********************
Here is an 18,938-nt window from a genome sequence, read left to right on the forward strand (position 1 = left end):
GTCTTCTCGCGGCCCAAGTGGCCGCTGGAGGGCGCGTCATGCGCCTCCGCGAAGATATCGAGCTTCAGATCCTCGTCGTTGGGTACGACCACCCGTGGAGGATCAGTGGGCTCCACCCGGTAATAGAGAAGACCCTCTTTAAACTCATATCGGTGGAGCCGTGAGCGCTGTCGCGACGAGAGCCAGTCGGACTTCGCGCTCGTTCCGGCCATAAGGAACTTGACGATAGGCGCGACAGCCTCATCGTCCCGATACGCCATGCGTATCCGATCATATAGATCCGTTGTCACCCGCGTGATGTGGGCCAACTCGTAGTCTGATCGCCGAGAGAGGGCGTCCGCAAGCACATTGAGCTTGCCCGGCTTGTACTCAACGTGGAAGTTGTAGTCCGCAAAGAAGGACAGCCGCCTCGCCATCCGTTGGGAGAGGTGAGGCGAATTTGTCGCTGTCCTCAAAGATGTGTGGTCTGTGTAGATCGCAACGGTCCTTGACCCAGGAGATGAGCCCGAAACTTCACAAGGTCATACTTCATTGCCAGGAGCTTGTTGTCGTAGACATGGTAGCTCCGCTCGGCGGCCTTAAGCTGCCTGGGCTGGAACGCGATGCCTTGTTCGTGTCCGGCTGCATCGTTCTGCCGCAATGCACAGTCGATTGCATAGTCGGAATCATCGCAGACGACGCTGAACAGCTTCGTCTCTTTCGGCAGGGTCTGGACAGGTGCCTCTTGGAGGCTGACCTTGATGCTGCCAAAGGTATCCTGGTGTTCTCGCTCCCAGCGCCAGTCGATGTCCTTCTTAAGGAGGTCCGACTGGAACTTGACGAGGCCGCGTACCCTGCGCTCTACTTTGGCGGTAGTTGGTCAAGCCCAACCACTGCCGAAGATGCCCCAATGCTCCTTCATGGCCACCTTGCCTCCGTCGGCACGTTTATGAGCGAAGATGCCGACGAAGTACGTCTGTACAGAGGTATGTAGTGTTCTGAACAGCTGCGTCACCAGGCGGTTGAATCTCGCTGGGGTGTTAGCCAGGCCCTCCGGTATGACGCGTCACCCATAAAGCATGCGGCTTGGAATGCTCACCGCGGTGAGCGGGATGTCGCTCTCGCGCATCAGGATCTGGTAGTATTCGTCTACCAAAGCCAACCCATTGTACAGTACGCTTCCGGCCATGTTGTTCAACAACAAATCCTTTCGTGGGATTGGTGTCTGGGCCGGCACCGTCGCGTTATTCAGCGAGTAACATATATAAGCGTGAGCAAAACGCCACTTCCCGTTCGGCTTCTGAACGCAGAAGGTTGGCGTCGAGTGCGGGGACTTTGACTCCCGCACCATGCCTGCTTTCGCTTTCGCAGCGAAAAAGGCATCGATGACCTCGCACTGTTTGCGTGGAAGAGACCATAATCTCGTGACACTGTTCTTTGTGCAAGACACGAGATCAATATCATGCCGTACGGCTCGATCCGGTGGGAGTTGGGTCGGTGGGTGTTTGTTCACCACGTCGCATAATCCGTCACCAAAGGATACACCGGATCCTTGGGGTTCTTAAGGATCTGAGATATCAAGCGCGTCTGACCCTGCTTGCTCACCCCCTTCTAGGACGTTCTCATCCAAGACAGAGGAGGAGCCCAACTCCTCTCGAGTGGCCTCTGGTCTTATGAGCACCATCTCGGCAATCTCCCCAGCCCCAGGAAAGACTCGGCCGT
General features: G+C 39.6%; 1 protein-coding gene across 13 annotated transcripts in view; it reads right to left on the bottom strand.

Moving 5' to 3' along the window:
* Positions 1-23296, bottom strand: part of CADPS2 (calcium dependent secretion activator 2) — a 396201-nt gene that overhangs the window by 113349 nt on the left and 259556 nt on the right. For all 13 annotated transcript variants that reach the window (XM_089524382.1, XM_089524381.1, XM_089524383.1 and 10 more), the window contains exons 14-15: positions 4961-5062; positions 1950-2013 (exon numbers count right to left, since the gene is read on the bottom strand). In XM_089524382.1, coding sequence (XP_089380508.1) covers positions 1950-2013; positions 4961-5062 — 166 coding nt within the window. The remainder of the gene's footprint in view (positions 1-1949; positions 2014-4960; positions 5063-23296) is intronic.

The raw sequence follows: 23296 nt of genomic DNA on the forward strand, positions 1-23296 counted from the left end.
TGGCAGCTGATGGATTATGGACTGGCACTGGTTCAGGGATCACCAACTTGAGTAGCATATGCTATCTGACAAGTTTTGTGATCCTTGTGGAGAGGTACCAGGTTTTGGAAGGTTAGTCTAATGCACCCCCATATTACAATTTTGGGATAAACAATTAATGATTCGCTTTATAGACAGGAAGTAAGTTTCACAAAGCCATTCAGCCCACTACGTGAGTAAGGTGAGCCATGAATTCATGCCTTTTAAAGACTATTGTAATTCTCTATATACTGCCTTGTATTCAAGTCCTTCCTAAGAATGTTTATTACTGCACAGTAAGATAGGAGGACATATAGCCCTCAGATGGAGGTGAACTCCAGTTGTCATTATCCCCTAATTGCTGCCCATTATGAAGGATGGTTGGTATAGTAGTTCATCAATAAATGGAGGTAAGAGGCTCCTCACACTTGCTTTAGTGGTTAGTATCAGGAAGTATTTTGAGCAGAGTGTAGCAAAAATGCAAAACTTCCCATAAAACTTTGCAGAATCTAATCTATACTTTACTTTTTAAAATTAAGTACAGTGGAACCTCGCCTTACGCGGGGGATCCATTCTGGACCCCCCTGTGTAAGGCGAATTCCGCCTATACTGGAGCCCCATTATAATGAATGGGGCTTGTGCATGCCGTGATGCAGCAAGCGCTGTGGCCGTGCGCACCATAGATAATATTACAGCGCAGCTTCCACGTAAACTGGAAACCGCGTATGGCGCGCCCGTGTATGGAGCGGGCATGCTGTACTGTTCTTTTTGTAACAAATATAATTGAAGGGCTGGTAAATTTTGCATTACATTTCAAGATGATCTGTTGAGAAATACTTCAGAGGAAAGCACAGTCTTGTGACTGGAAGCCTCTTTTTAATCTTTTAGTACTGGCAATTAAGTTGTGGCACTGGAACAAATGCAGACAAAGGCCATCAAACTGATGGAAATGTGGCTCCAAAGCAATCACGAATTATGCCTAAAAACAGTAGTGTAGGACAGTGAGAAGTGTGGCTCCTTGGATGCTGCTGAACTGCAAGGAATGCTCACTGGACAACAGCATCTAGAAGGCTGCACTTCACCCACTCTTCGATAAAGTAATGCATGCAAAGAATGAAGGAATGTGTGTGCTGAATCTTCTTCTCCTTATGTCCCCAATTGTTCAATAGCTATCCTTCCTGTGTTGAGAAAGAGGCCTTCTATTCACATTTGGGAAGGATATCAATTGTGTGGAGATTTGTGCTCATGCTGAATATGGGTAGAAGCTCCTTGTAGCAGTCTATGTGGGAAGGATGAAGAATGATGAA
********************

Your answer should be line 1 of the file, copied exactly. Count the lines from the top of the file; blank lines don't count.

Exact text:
Here is an 18,938-nt window from a genome sequence, read left to right on the forward strand (position 1 = left end):